Tuesday, November 13, 2012

Florida Men Charged With Snake Crimes

Snake Company Co-Owners Transport Threatened Snakes
Robroy MacInnes, 54, of Fort Myers, Fla., Robert Keszey, 47, of Bushnell, Fla., and Glades Herp Farm Inc., were charged in a two-count indictment today in federal court in Philadelphia.

The indictment charges MacInnes, Keszey and the Florida business they co-own, Glades Herp Farm, with conspiracy to traffic in endangered and threatened reptiles, as well as charging MacInnes and Glades with trafficking in protected timber rattlesnakes in violation of the Lacey Act.

According to the indictment, between 2007 and 2008, the defendants collected protected snakes from the wild in Pennsylvania and New Jersey, purchased protected eastern timber rattlesnakes that had been illegally collected from the wild in violation of New York law, and transported federally threatened eastern indigo snakes from Florida to Pennsylvania. 

The indictment also charges that defendants MacInnes and Glades violated the Lacey Act by purchasing illegal eastern timber rattlesnakes and having the snakes transported to Florida.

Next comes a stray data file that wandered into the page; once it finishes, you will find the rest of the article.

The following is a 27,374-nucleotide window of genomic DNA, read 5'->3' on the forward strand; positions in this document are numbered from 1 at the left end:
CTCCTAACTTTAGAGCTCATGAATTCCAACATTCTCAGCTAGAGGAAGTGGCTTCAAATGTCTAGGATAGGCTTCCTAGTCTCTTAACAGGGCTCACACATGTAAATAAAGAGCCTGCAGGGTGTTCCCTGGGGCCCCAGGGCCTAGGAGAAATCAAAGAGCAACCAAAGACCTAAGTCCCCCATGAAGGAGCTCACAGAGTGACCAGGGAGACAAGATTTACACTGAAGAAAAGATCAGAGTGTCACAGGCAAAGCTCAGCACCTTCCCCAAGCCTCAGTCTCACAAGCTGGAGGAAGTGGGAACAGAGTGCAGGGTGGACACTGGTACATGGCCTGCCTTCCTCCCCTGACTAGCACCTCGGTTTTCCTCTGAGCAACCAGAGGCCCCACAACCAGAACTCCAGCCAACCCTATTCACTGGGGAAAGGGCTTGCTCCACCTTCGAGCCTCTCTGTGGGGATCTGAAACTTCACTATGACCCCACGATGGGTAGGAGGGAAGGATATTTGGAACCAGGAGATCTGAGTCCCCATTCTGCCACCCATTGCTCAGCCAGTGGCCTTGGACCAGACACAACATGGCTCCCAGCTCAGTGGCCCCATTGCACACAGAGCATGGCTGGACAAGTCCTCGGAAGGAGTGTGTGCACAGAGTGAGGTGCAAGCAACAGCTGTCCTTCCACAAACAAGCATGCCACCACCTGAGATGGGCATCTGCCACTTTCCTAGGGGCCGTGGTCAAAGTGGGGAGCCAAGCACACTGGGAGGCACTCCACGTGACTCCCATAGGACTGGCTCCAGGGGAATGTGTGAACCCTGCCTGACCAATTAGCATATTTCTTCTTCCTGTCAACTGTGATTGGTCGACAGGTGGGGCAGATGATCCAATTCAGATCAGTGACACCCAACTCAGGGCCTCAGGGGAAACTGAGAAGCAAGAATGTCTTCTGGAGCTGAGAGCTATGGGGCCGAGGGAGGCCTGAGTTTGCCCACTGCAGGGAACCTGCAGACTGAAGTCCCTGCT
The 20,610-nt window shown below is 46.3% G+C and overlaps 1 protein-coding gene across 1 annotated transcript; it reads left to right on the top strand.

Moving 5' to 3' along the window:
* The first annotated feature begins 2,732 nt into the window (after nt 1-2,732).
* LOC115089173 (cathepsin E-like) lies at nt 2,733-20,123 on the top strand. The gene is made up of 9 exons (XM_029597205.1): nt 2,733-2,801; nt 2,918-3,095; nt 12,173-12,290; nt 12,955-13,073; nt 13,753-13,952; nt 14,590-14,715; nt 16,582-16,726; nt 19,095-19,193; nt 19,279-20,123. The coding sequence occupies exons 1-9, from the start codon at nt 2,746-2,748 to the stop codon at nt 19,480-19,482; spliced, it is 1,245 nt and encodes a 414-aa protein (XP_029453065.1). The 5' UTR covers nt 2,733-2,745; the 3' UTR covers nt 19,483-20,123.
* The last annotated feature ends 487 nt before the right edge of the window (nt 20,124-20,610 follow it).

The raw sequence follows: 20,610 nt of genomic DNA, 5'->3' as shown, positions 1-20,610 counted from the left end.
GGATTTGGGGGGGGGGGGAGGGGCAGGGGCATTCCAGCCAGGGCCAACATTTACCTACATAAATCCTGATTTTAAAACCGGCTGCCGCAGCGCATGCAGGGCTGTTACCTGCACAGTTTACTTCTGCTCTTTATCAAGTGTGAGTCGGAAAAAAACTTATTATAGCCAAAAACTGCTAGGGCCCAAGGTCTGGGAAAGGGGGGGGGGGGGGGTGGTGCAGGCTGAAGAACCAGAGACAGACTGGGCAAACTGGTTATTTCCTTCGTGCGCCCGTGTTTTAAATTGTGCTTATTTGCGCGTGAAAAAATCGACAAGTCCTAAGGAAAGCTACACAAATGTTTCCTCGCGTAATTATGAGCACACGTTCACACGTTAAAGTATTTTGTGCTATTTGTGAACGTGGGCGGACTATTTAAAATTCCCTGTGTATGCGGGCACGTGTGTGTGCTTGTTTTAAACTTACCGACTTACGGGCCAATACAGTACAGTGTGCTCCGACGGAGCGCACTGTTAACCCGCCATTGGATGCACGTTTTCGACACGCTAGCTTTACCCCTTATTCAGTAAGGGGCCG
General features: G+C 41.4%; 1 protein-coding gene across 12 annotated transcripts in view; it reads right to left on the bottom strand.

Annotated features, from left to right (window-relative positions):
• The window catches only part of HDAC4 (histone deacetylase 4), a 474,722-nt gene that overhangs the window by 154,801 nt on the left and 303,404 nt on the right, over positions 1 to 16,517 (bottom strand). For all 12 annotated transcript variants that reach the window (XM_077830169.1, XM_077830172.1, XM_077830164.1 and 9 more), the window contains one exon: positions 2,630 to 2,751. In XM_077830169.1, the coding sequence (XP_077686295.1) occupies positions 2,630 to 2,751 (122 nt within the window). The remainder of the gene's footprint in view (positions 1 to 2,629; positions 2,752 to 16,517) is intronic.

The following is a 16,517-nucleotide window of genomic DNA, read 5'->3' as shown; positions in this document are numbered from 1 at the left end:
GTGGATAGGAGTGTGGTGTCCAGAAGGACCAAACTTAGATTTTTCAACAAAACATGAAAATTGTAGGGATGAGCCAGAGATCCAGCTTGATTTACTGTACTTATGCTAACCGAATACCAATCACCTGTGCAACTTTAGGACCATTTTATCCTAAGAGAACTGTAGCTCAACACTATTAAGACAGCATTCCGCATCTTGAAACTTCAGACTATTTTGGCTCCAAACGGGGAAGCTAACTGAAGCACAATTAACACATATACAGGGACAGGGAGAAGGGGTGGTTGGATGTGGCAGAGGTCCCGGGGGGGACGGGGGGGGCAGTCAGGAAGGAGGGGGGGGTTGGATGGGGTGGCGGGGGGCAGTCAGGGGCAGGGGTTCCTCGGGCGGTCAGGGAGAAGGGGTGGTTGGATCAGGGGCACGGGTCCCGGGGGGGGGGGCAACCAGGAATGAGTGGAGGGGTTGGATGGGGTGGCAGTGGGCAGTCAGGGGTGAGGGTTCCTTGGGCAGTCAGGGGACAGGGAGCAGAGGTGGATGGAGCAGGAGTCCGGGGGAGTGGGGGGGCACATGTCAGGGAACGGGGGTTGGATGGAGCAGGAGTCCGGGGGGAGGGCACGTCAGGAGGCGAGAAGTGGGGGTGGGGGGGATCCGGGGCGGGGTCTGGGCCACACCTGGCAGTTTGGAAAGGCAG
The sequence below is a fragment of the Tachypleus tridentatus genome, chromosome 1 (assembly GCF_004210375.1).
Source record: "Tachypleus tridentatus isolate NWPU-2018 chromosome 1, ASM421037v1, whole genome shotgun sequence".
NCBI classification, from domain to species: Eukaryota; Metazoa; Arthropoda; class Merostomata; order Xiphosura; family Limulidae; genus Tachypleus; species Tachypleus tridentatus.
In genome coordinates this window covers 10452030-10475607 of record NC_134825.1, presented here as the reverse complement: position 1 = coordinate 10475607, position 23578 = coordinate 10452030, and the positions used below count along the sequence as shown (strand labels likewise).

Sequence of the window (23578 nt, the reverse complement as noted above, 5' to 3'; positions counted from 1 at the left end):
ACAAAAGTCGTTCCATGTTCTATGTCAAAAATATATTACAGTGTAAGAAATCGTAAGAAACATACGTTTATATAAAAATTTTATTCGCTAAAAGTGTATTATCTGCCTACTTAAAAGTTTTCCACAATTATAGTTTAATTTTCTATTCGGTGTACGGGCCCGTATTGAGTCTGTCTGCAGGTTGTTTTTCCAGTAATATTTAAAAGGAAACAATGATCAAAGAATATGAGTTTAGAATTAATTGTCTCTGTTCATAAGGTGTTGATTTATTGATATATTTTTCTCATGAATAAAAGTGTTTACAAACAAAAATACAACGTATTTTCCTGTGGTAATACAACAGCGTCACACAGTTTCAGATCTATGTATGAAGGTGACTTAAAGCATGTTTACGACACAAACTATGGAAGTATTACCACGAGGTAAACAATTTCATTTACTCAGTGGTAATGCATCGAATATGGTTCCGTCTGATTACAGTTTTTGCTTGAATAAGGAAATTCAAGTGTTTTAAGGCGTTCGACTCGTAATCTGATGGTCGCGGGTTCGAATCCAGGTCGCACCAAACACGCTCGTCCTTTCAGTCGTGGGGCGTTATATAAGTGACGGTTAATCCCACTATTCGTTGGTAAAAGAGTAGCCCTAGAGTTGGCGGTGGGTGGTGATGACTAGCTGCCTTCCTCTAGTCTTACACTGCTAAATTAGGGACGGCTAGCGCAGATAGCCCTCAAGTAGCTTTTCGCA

The eastern timber rattlesnake is a species of venomous pit viper native to the Eastern United States, and is considered endangered in New Jersey and threatened in New York. It is also illegal to possess an eastern timber rattlesnake without a permit in Pennsylvania. The eastern indigo snake, the longest native North American snake species, is listed as threatened by both Florida and Federal law.
The Lacey Act, one of the oldest statutes in the United States, prohibits interstate trafficking in wildlife known to be illegally obtained. The maximum penalty for conspiring to commit offenses and for violations of the Lacey Act is up to five years in prison and a $250,000 fine for each violation.

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